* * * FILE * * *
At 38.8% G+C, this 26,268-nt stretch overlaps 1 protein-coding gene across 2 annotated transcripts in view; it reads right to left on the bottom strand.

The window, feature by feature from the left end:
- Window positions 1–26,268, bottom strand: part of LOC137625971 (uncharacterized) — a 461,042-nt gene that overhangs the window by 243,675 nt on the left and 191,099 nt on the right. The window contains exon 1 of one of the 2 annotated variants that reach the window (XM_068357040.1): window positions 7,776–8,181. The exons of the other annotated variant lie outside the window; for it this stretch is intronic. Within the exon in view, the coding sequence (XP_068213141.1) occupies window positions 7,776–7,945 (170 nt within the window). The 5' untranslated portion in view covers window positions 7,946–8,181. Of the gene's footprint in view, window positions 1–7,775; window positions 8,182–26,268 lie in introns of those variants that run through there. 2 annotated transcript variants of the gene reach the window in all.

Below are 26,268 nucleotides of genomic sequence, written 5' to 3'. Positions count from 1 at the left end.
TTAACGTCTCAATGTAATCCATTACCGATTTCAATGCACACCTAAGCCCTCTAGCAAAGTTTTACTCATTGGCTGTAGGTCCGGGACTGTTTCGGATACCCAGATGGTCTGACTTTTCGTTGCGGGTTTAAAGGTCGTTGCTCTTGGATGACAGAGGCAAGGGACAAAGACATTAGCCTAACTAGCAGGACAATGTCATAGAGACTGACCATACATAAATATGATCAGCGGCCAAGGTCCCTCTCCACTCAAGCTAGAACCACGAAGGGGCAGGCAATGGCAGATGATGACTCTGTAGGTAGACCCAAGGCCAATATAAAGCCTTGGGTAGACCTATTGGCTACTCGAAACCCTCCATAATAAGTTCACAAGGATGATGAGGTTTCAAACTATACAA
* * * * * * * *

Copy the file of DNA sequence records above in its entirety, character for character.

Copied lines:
At 38.8% G+C, this 26,268-nt stretch overlaps 1 protein-coding gene across 2 annotated transcripts in view; it reads right to left on the bottom strand.

The window, feature by feature from the left end:
- Window positions 1–26,268, bottom strand: part of LOC137625971 (uncharacterized) — a 461,042-nt gene that overhangs the window by 243,675 nt on the left and 191,099 nt on the right. The window contains exon 1 of one of the 2 annotated variants that reach the window (XM_068357040.1): window positions 7,776–8,181. The exons of the other annotated variant lie outside the window; for it this stretch is intronic. Within the exon in view, the coding sequence (XP_068213141.1) occupies window positions 7,776–7,945 (170 nt within the window). The 5' untranslated portion in view covers window positions 7,946–8,181. Of the gene's footprint in view, window positions 1–7,775; window positions 8,182–26,268 lie in introns of those variants that run through there. 2 annotated transcript variants of the gene reach the window in all.

Below are 26,268 nucleotides of genomic sequence, written 5' to 3'. Positions count from 1 at the left end.
TTAACGTCTCAATGTAATCCATTACCGATTTCAATGCACACCTAAGCCCTCTAGCAAAGTTTTACTCATTGGCTGTAGGTCCGGGACTGTTTCGGATACCCAGATGGTCTGACTTTTCGTTGCGGGTTTAAAGGTCGTTGCTCTTGGATGACAGAGGCAAGGGACAAAGACATTAGCCTAACTAGCAGGACAATGTCATAGAGACTGACCATACATAAATATGATCAGCGGCCAAGGTCCCTCTCCACTCAAGCTAGAACCACGAAGGGGCAGGCAATGGCAGATGATGACTCTGTAGGTAGACCCAAGGCCAATATAAAGCCTTGGGTAGACCTATTGGCTACTCGAAACCCTCCATAATAAGTTCACAAGGATGATGAGGTTTCAAACTATACAA